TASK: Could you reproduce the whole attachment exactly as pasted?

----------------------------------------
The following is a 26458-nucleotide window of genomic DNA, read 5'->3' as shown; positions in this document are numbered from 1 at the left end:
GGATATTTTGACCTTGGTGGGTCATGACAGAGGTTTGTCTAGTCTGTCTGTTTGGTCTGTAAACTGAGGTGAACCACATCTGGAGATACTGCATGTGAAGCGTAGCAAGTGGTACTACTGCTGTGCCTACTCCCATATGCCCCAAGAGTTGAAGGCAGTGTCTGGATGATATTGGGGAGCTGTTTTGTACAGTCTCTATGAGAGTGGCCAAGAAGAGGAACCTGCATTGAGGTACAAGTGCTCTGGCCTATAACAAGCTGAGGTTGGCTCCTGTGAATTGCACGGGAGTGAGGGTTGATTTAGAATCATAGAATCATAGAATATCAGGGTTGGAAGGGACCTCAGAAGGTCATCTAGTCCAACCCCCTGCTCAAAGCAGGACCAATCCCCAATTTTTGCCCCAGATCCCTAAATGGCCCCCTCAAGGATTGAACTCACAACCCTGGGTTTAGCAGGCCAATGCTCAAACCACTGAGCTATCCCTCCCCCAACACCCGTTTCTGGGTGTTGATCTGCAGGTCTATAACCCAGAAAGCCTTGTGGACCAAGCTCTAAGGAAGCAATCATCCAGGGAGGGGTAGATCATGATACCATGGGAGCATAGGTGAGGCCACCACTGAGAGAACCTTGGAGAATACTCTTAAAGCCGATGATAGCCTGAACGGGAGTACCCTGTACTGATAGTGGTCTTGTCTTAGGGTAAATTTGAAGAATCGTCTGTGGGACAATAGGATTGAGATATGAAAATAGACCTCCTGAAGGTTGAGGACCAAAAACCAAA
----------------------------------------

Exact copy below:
The following is a 26458-nucleotide window of genomic DNA, read 5'->3' as shown; positions in this document are numbered from 1 at the left end:
GGATATTTTGACCTTGGTGGGTCATGACAGAGGTTTGTCTAGTCTGTCTGTTTGGTCTGTAAACTGAGGTGAACCACATCTGGAGATACTGCATGTGAAGCGTAGCAAGTGGTACTACTGCTGTGCCTACTCCCATATGCCCCAAGAGTTGAAGGCAGTGTCTGGATGATATTGGGGAGCTGTTTTGTACAGTCTCTATGAGAGTGGCCAAGAAGAGGAACCTGCATTGAGGTACAAGTGCTCTGGCCTATAACAAGCTGAGGTTGGCTCCTGTGAATTGCACGGGAGTGAGGGTTGATTTAGAATCATAGAATCATAGAATATCAGGGTTGGAAGGGACCTCAGAAGGTCATCTAGTCCAACCCCCTGCTCAAAGCAGGACCAATCCCCAATTTTTGCCCCAGATCCCTAAATGGCCCCCTCAAGGATTGAACTCACAACCCTGGGTTTAGCAGGCCAATGCTCAAACCACTGAGCTATCCCTCCCCCAACACCCGTTTCTGGGTGTTGATCTGCAGGTCTATAACCCAGAAAGCCTTGTGGACCAAGCTCTAAGGAAGCAATCATCCAGGGAGGGGTAGATCATGATACCATGGGAGCATAGGTGAGGCCACCACTGAGAGAACCTTGGAGAATACTCTTAAAGCCGATGATAGCCTGAACGGGAGTACCCTGTACTGATAGTGGTCTTGTCTTAGGGTAAATTTGAAGAATCGTCTGTGGGACAATAGGATTGAGATATGAAAATAGACCTCCTGAAGGTTGAGGACCAAAAACCAAA